Johnston, K. A.; Stabryla, L. M.; Smith, A. M.; Gan, X. Y.; Gilbertson, L. M.; Millstone, J. E. "Impacts of Broth Chemistry on Silver Ion Release, Surface Chemistry Composition, and Bacterial Cytotoxicity of Silver Nanoparticles." Environmental Science: Nano, 2018, DOI: 10.1039/C7EN00974G Wang, Y. and Gilbertson, L. M. "Informing rational design of graphene oxide through surface chemistry manipulations: properties governing electrochemical and biological activities." Green Chemistry, 2017, 19, 2826-2838. DOI: 10.1039/C7GC00159B Gilbertson, L. M.; Albalghiti, E. M.; Fishman, Z. S.; Perreault, F.; Corredor, C.; Posner, J. D.; Elimelech, M.; Pfefferle, L. D.; Zimmerman, J. B. "Shape-Dependent Surface Reactivity and Antimicrobial Activity of Nano-Cupric Oxide". Environmental Science and Technology, 2016, 50(7), 3975-3984. DOI: 10.1021/acs.est.5b05734
Gilbertson, L. M.; Melnikov, F.; Wehmas, L.; Anastas, P. T.; Tanguay R.; Zimmerman, J. B. “Toward Safer Multi-Walled Carbon Nanotube Design: Establishing a Statistical Model that Relates Surface Charge and Embryonic Zebrafish Mortality.” Nanotoxicology, 2016, 10(1), 10-19. DOI:10.3109/17435390.2014.996193
Pasquini, L. M.; Sekol, R. C.; Taylor, A. D.; Pfefferle, L. D.; Zimmerman, J. B. “Realizing Comparable Oxidative and Cytotoxic Potential of Single- and Multiwalled Carbon Nanotubes through Annealing”. Environmental Science and Technology, 2013, 47 (15), 8775-8783. DOI: 10.1021/es401786s
Pasquini, L. M.; Hashmi, S. M.; Sommer, T. J.; Elimelech, M.; Zimmerman, J. B. “Impact of Surface Functionalization on Bacterial Cytotoxicity of Single-Walled Carbon Nanotubes”. Environmental Science and Technology, 2012, 46 (11), 6297-6305. DOI: 10.1021/es300514s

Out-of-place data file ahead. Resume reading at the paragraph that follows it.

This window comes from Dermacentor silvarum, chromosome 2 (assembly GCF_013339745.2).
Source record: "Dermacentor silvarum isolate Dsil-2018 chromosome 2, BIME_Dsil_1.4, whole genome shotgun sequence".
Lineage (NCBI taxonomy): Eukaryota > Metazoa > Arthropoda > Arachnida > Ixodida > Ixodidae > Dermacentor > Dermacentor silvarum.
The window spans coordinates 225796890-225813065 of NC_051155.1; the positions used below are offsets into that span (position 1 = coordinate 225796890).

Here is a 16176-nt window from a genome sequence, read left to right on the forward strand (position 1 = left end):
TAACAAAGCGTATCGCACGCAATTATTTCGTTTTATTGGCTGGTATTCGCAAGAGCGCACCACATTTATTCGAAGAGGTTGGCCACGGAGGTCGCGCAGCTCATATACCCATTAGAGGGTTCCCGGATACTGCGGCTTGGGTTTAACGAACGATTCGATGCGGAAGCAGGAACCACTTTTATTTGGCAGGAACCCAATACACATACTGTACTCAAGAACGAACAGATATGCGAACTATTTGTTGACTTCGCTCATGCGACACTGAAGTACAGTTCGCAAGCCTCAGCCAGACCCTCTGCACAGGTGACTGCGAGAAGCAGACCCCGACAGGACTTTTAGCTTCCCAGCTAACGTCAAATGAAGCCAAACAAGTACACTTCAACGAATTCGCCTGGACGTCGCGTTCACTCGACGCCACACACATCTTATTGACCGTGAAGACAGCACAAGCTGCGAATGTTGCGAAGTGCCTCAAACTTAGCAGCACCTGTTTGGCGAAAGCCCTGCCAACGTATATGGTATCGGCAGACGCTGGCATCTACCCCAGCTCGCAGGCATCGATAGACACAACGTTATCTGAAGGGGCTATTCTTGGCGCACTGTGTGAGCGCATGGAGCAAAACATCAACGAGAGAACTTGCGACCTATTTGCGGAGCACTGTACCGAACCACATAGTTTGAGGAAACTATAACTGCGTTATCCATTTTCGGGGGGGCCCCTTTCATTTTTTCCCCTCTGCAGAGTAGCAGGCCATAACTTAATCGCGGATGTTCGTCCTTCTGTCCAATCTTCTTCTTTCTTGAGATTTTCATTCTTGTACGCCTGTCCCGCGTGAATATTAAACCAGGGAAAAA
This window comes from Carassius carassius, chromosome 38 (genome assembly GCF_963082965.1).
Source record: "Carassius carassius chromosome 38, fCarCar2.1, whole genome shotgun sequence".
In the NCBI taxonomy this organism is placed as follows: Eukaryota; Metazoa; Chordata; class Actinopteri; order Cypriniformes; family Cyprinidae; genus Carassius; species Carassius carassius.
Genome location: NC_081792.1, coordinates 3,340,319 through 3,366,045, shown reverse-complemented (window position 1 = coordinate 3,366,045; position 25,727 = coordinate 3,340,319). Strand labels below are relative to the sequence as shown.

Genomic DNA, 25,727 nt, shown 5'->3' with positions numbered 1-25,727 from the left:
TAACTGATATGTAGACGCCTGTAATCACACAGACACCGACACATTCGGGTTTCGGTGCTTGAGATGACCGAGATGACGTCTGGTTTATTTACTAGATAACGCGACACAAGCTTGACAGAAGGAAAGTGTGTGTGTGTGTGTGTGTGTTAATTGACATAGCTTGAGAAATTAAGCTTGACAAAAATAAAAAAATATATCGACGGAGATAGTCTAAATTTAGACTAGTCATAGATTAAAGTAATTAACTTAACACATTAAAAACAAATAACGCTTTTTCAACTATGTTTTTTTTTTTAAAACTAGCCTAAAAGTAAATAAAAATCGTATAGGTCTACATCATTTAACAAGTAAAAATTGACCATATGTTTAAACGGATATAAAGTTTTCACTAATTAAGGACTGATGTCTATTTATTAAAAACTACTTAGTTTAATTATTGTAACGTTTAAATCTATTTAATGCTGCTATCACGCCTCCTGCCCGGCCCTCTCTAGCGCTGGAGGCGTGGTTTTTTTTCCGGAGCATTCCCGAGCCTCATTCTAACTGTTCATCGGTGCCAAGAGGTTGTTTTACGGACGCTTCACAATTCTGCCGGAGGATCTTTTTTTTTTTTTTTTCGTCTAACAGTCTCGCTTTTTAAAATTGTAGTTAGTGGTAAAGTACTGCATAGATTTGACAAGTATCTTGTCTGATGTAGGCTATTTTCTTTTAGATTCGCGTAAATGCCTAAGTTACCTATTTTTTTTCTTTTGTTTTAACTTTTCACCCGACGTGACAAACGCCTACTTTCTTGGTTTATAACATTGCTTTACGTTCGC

A Systems Approach to Nanomaterial and Nano-Enabled Product Design
The unique properties achieved by engineering materials at the nano-scale have inspired innovative applications with the potential to positively influence society and the environment. Biological and chemical sensors, therapeutic and drug delivery, and advanced water treatment technologies are just a few examples. Yet, the benefits realized through nano-enabling products are not without impacts that manifest across the life cycle. Example upstream impacts include metal mining and refining processes and synthesis of nanomaterials while downstream examples include human and environmental exposure to nanomaterials upon release from the product. The impact-benefit ratio (IBR) take a systems approach to quantifying the potential realization of net life cycle benefits.
Pourzahedi, L.; Pandorf, M.; Ravikumar, D., Zimmerman, J. B.; Seager, T. P.; Theis, T. L.; Westerhoff, P.; Gilbertson, L. M.*, Lowry, G. V. “Life cycle considerations of nano-enabled agrochemicals: Are today’s tools up to the task?” Environmental Science: Nano, 2018, 5, 1057-1069.
Gallagher, M. J.; Allen, C; Buchman, J. T.; Qiu, T. A.; Clement, P. L.; Krause, M. O. P.; Gilbertson, L. M. “Research highlights: Applications of life-cycle assessment as a tool for characterizing environmental impacts of engineered nanomaterials.” Environmental Science: Nano, 2017,4, 1784-1797. DOI: 10.1039/C7EN90005H Gilbertson, L. M.; Wender, B. A.; Zimmerman, J. B.; Eckelman, M. J. “Coordinating Modeling and Experimental Research of Engineered Nanomaterials to Improve Life Cycle Assessment Studies.” Environmental Science: Nano, 2015, 2, 669-682. DOI: 10.1039/C5EN00097A
Hicks, A.; Gilbertson, L. M.; Jamila S. Yamani; Zimmerman, J. B.; Theis, T. “Life Cycle Payback Estimates of Nano-Silver Enabled Textiles Under Different Silver Loading, Release, and Laundering Scenarios Informed by Literature Review.” Environmental Science and Technology, 2015,49 (13), 7529-7542. DOI: 10.1021/acs.est.5b01176
Gilbertson, L. M.; Busnaina, A. A.; Isaacs, J.; Zimmerman, J. B.; Eckelman, M. J. “Life Cycle Impacts and Benefits of a Carbon Nanotube-Enabled Chemical Gas Sensor.” Environmental Science and Technology, 2014, 48 (19), 11360-11368. DOI: 10.1021/es5006576